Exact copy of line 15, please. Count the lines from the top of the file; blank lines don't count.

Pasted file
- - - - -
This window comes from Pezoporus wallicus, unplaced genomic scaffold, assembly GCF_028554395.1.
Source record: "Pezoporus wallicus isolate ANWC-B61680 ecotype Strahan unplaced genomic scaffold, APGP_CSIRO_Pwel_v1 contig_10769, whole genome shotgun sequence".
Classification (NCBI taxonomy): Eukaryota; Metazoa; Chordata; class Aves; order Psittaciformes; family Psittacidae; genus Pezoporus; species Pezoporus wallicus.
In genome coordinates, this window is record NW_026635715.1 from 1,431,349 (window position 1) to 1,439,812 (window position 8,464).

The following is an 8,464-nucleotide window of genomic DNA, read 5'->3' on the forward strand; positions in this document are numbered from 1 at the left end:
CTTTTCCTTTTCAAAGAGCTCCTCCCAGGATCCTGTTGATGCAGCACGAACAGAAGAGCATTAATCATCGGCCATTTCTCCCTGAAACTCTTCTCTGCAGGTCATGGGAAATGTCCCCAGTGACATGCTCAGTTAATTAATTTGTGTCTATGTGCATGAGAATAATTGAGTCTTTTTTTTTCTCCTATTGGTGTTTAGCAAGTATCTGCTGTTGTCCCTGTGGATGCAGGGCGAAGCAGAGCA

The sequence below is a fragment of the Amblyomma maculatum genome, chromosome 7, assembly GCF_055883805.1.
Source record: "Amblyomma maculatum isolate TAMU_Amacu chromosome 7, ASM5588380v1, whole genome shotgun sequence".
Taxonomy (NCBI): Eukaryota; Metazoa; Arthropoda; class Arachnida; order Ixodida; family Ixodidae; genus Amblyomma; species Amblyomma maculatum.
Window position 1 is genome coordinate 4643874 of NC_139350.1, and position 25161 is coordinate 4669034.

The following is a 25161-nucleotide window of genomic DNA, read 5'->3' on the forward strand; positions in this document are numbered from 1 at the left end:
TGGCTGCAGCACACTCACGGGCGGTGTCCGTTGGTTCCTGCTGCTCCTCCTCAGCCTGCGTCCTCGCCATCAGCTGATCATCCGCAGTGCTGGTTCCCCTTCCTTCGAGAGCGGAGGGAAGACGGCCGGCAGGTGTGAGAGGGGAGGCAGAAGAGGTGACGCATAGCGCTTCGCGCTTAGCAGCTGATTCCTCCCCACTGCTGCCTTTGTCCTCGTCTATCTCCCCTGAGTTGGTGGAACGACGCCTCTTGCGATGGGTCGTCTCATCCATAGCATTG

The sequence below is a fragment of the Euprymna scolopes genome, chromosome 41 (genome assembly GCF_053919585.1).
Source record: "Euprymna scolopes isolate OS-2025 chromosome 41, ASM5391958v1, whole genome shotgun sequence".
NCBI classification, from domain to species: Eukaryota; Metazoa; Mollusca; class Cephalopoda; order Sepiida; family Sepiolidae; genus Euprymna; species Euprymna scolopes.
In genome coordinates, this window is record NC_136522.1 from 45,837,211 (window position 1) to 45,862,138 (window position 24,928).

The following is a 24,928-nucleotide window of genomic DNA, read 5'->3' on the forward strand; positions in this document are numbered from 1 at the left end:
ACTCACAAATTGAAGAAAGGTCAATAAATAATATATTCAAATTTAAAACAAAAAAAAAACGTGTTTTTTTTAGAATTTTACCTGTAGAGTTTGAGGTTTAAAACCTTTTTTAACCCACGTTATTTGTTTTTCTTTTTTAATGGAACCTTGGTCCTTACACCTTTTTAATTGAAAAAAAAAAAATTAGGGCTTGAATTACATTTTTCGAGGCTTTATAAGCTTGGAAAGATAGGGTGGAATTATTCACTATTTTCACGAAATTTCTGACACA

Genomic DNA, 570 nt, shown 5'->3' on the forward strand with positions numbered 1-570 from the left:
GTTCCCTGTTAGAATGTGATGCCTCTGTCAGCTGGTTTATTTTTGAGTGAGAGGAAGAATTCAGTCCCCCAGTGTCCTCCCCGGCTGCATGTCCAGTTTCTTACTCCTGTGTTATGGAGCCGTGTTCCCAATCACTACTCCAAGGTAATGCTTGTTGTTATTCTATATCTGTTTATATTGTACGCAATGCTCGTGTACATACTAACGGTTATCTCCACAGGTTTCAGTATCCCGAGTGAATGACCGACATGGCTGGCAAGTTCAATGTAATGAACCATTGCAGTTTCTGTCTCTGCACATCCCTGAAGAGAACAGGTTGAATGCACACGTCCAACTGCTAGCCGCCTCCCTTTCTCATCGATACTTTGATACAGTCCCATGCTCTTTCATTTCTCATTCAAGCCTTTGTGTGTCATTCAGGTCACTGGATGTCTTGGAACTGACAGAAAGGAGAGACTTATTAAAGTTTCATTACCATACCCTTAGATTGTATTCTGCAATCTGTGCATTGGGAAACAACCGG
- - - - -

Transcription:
NCBI classification, from domain to species: Eukaryota; Metazoa; Mollusca; class Cephalopoda; order Sepiida; family Sepiolidae; genus Euprymna; species Euprymna scolopes.